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Biology: (Bio)statistics

Biostatistics title block

Biostatistics, definition:

Statistics applied to the living world. It includes demography, epidemiology, and clinical trials. Specialized measurement techniques include capturerecapture methods and the analysis of line transects.

Upton, G., & Cook, I. (2014). biostatistics. In A Dictionary of Statistics. : Oxford University Press. 


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Methods in biostatistics

Capture–recapture method 

A method for estimating the size of a population. The method is generally applied to living organisms, such as fish in a lake.

The simplest example proceeds as follows. A sample of n1 individuals is obtained from the population (for example, by catching fish in a net). Each of these individuals is now marked in some fashion (for example, by attaching a tag) and is returned to the population. Later, a second sample (of n2 individuals) is taken from the population. Suppose mof these individuals are tagged. The sample proportion of tagged individuals is m/n2, and the population proportion is n1/N, so that an estimate of the population size, N, is N̂, given by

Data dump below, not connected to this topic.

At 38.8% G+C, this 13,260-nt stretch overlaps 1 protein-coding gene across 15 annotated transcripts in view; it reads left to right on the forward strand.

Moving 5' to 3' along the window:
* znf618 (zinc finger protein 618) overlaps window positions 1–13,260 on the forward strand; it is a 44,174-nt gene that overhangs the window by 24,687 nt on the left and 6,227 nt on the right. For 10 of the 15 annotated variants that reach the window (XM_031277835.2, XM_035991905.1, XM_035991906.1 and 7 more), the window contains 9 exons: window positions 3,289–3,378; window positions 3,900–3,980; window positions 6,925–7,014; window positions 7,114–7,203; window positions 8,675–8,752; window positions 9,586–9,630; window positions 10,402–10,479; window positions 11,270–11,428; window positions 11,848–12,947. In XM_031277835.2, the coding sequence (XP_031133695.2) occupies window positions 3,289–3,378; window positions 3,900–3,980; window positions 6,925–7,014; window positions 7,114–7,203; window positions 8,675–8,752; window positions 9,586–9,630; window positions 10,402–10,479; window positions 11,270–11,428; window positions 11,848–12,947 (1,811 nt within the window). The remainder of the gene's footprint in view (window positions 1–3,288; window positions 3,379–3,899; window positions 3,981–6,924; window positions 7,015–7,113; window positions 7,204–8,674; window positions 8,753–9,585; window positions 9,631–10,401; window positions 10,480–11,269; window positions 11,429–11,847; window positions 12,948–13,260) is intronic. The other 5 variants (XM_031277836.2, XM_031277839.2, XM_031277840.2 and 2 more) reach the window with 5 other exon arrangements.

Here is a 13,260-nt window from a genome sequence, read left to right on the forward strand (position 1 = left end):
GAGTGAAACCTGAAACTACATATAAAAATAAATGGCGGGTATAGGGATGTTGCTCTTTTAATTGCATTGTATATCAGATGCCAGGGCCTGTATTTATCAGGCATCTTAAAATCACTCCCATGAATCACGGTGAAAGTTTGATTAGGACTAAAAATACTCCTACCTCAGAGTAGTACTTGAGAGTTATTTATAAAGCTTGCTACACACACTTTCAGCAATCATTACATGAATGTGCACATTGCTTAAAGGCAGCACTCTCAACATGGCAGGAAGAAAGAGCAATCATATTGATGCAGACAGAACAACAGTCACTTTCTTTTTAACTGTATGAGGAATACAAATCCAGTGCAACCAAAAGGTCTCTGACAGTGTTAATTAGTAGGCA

This estimate is known as the Petersen estimator of the population size. An alternative that avoids the problem caused when m is zero is provided by the Chapman estimator:

From: Upton, G., & Cook, I. (2014). capture–recapture method. In A Dictionary of Statistics. : Oxford University Press. Retrieved 15 Aug. 2023, from

Line transects

A path, usually straight, across a region of interest, that will be used for sampling. If the path has constant width then the sampling procedure may be to count the organisms in predefined regions of the path (for example, in a sequence of quadrats). Alternatively, the sampler may walk along the line transect either counting visible organisms or recording their positions.

Upton, G., & Cook, I. (2014). line transect. In A Dictionary of Statistics. : Oxford University Press. Retrieved 15 Aug. 2023, from